These came out of the need to house all the roos so breeding pens were the next step. They are kept in small pens right now and i don't like that at all! But I just don't have anywhere to put them. This is going to solve most of my problems. The other problem will be solved with a bachelor pen for all the meat roos!
     
  8. kuntrygirl

    kuntrygirl Reduce, Reuse, Recycle

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  9. Gypsy07

    Gypsy07 Chillin' With My Peeps

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    DMRippy - Thanks for your photos. Everything I see gives me more ideas for my own pens!

    Kuntrygirl - Excellent link! I hadn't seen that thread before. Loads more ideas to think about...

    [​IMG]
     
  10. Time-Out

    Time-Out Chillin' With My Peeps

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    You've basically argued your way into the top field already lol. If you aren't using the sectional concrete, how about putting it down under the coops? That'll give them a nice flat surface and around the coop is the first pace to get churned up from chicken passage.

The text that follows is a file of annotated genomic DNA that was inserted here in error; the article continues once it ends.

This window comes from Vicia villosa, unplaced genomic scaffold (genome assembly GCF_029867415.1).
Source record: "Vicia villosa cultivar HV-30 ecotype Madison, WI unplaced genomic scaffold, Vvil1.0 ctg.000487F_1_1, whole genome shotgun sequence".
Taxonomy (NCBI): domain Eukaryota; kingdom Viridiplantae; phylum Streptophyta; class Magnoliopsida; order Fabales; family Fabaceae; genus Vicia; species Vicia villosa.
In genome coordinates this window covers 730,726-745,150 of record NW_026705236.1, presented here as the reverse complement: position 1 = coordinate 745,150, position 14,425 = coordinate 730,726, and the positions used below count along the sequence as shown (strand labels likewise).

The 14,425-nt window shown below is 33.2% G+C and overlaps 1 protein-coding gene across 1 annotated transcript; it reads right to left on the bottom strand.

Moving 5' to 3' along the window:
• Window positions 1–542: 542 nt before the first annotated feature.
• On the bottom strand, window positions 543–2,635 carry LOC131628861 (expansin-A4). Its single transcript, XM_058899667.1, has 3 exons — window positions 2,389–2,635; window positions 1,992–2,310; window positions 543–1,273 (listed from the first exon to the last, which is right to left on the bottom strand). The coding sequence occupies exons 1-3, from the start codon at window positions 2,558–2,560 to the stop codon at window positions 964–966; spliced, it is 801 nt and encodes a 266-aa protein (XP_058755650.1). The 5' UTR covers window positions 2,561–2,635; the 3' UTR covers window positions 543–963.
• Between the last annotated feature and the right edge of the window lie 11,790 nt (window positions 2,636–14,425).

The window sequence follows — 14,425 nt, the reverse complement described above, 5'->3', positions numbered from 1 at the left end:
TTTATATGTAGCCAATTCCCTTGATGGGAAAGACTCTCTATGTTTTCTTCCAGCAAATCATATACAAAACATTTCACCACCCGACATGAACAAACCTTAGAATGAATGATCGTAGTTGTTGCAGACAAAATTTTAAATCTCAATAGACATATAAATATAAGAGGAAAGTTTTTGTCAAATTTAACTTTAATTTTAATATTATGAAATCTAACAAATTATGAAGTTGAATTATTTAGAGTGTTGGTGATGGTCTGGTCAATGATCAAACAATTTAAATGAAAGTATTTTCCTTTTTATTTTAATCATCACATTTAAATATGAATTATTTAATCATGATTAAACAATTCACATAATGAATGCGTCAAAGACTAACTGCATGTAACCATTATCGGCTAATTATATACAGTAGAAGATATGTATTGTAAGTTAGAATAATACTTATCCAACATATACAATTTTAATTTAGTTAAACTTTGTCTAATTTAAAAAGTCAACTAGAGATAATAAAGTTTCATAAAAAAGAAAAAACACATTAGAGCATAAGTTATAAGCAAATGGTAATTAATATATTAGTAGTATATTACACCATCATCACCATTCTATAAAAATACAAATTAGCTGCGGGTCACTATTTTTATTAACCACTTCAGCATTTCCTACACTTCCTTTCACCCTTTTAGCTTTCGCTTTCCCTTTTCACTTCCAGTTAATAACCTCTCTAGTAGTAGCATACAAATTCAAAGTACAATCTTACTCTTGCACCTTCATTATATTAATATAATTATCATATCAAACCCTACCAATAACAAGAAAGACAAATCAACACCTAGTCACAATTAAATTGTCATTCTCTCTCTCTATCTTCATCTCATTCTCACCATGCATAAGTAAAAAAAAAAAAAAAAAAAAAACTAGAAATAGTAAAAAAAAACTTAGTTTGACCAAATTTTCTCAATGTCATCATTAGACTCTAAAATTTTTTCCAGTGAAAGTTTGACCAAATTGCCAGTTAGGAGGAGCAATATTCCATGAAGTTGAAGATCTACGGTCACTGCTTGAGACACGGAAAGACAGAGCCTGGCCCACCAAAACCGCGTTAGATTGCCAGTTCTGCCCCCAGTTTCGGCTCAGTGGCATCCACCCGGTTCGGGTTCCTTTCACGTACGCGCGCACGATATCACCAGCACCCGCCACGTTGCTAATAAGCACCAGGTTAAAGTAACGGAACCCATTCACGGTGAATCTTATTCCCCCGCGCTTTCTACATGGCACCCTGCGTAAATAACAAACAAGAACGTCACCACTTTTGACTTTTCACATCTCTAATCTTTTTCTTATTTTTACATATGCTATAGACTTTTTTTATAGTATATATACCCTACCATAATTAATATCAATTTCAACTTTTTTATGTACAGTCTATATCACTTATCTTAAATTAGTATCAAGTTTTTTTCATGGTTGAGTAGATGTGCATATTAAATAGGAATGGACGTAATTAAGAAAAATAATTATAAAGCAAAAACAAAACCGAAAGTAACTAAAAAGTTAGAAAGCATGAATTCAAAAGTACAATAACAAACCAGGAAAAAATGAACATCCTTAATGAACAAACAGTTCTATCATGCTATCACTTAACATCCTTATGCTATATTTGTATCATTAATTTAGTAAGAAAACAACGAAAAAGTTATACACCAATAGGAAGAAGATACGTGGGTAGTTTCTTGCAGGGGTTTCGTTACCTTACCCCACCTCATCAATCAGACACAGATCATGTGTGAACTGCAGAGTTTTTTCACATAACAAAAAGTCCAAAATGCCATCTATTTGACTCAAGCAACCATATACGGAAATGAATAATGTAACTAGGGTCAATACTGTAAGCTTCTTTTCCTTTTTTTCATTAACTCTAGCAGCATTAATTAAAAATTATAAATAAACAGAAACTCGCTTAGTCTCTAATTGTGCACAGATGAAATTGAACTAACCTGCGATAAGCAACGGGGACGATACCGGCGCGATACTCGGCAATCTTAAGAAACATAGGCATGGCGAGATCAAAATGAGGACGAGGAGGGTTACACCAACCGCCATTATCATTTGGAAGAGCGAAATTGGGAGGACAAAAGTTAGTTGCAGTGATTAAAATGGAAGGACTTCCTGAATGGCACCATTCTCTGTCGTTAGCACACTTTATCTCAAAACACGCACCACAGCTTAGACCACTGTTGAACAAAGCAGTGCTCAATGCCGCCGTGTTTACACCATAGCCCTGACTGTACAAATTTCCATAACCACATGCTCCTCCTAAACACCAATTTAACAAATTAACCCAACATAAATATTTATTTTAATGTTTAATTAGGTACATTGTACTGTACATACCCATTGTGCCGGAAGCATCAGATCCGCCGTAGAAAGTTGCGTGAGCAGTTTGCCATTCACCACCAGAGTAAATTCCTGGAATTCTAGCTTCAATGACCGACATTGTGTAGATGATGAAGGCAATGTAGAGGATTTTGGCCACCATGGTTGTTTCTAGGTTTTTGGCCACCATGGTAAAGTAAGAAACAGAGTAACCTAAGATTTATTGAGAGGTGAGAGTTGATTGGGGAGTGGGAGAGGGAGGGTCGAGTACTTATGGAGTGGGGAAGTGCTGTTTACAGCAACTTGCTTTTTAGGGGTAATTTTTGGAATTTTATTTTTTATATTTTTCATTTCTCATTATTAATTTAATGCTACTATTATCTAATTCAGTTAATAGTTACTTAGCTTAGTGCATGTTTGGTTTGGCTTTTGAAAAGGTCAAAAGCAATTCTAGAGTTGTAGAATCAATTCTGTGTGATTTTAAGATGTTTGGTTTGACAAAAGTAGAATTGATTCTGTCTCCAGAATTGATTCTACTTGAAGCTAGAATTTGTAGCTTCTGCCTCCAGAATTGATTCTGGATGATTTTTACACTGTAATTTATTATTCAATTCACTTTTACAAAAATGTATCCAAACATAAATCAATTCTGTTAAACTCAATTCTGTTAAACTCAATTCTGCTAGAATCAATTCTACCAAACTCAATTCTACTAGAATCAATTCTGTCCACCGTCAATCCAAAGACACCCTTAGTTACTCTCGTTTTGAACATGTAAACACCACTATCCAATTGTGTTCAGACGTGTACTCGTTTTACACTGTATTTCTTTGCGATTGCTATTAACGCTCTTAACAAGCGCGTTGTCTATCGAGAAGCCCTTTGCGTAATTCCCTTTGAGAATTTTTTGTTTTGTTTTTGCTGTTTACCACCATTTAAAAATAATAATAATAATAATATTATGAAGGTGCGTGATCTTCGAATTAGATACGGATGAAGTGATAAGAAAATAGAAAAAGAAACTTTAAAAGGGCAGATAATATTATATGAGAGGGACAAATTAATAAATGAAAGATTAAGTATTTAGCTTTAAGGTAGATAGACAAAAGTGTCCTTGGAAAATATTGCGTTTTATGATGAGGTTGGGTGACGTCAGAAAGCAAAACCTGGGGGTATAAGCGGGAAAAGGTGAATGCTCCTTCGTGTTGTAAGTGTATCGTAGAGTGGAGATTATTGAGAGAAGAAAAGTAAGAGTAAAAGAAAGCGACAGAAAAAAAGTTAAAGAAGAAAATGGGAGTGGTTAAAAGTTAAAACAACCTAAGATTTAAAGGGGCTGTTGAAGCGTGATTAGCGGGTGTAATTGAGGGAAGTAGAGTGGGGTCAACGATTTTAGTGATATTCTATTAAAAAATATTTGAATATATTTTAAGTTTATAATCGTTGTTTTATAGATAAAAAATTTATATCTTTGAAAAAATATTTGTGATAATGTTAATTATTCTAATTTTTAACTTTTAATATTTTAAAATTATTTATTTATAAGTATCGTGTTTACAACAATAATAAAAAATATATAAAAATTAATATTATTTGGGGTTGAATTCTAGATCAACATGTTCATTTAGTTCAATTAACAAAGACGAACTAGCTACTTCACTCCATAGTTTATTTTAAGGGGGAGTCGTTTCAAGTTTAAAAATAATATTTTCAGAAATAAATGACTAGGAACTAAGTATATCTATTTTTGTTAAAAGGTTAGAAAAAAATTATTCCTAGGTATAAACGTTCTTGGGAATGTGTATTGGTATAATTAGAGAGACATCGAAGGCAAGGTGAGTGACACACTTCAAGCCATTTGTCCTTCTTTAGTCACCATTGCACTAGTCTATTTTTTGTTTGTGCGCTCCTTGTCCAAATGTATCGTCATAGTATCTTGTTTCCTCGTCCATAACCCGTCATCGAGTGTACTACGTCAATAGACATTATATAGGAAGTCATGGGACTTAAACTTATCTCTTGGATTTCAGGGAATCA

In your 'swampland', I'd put a pond... but that's just me [​IMG]

    [​IMG]

    To the same scale as the rest with pen dimensions on 10' x 16' and a passage 4' wide (I think that enough to navigate a wheelbarrow around the nest boxes - you may have to check). It looks big on the drawing, but I don't think it will in real life as the pens will be open. It's not like sticking a building in the middle of the field. You could even shortedn it to 6 pens to start with and sneak a couple more on when your OH is out and about in his tractor. He won't notice [​IMG]

    Plan B:
    [​IMG]

    It requires more work to clear the area, move the fence back, etc. But might also be more OH-friendly, as he won't see it as tzaking up as much space in his field.
    The triangle on the far right could be used for roos/birds for sale, sunday lunches...
    It would be a pain if the ground is constantly water logged. Is there a spring under there? If there is, you could maybe dig a well, save the ground and have free water for the chickens. Result!

    I took the liberty of erasing the main coop and growout, because I thought that would be another point in your favour: "Honey, wouldn't it be great if I had all the chicken stuff in ONE place? It would make the yard seem so much bigger and they wouldn't get in your way. Look, you could even park your favourite tractor where the young chooks used to be!" *flutter eyelashes here*